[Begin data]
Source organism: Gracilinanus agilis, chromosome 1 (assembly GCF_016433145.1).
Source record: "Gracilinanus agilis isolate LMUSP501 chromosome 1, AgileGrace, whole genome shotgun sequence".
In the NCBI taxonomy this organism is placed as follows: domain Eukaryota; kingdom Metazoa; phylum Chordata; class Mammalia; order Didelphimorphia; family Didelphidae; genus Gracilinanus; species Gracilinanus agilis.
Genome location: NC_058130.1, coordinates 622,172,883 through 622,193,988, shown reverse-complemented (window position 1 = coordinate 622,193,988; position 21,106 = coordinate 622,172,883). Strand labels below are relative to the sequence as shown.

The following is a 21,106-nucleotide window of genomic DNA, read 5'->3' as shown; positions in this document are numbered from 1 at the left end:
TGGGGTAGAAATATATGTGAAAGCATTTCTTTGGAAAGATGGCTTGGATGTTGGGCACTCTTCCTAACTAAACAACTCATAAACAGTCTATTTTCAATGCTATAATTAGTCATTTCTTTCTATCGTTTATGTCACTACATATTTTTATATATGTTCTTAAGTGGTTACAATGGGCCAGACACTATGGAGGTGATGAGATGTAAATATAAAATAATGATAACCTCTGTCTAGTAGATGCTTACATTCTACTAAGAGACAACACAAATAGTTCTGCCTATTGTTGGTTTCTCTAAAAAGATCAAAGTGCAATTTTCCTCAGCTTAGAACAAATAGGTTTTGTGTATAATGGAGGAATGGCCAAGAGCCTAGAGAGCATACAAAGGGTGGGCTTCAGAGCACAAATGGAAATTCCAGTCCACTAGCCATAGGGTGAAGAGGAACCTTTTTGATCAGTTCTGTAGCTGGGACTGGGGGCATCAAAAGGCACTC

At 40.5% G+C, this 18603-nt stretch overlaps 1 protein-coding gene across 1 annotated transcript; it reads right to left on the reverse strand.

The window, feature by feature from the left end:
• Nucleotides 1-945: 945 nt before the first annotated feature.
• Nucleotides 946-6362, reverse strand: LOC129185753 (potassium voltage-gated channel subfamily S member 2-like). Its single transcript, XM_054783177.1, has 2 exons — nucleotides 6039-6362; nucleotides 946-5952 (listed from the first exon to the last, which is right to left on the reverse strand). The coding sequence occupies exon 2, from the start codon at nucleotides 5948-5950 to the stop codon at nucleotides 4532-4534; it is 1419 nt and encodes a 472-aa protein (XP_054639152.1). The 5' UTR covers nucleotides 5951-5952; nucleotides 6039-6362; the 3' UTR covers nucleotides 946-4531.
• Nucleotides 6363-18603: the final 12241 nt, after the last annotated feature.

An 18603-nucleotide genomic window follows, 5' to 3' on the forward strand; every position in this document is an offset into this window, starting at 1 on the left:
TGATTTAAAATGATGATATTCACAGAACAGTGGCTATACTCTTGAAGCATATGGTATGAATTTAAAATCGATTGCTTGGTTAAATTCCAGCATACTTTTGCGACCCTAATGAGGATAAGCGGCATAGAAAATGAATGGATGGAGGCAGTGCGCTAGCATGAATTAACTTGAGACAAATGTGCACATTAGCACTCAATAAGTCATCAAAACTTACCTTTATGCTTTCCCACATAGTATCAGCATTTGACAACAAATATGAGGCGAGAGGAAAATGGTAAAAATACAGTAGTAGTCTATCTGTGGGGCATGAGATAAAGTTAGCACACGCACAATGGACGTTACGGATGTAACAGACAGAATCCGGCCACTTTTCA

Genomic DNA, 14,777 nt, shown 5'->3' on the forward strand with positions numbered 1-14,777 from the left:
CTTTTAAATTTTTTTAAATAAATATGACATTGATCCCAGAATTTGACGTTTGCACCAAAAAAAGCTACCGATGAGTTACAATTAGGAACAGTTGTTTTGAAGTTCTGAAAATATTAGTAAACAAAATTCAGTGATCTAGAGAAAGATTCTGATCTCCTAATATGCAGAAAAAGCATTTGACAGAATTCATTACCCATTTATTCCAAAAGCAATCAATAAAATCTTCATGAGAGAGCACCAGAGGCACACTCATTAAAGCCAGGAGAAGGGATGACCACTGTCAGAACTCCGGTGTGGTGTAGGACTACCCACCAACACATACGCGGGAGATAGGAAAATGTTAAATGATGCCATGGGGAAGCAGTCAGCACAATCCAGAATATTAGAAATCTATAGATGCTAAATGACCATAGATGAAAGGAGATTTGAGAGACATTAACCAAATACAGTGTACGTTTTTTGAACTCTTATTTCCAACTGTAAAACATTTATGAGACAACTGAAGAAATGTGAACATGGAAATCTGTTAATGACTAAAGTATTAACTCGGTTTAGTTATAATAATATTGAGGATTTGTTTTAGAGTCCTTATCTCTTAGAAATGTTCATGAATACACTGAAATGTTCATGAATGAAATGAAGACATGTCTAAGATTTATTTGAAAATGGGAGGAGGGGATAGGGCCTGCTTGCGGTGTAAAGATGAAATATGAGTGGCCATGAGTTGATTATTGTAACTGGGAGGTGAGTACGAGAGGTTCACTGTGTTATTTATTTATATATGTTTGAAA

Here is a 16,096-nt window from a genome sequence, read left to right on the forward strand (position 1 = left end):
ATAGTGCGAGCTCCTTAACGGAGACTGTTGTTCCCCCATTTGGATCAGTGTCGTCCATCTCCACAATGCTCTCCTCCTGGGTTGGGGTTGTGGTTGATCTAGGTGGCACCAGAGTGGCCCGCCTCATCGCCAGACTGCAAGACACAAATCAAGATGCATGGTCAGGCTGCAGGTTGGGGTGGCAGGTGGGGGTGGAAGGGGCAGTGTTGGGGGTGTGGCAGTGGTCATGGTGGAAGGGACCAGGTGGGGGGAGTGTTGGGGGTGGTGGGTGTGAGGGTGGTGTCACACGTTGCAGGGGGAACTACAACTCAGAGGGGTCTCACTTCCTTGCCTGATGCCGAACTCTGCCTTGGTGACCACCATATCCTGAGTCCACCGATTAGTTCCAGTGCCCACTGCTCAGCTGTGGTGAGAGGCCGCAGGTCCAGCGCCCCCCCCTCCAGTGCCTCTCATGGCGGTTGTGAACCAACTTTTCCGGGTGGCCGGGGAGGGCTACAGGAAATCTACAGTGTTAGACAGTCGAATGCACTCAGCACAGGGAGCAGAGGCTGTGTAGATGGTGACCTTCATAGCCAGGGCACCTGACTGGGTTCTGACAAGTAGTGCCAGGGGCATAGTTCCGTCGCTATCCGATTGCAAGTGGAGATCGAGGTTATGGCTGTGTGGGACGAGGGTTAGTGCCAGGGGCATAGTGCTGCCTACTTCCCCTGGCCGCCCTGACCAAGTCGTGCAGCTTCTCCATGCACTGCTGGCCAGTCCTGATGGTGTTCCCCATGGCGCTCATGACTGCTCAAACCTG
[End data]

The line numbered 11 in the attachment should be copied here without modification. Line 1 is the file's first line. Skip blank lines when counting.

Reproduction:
• Nucleotides 6363-18603: the final 12241 nt, after the last annotated feature.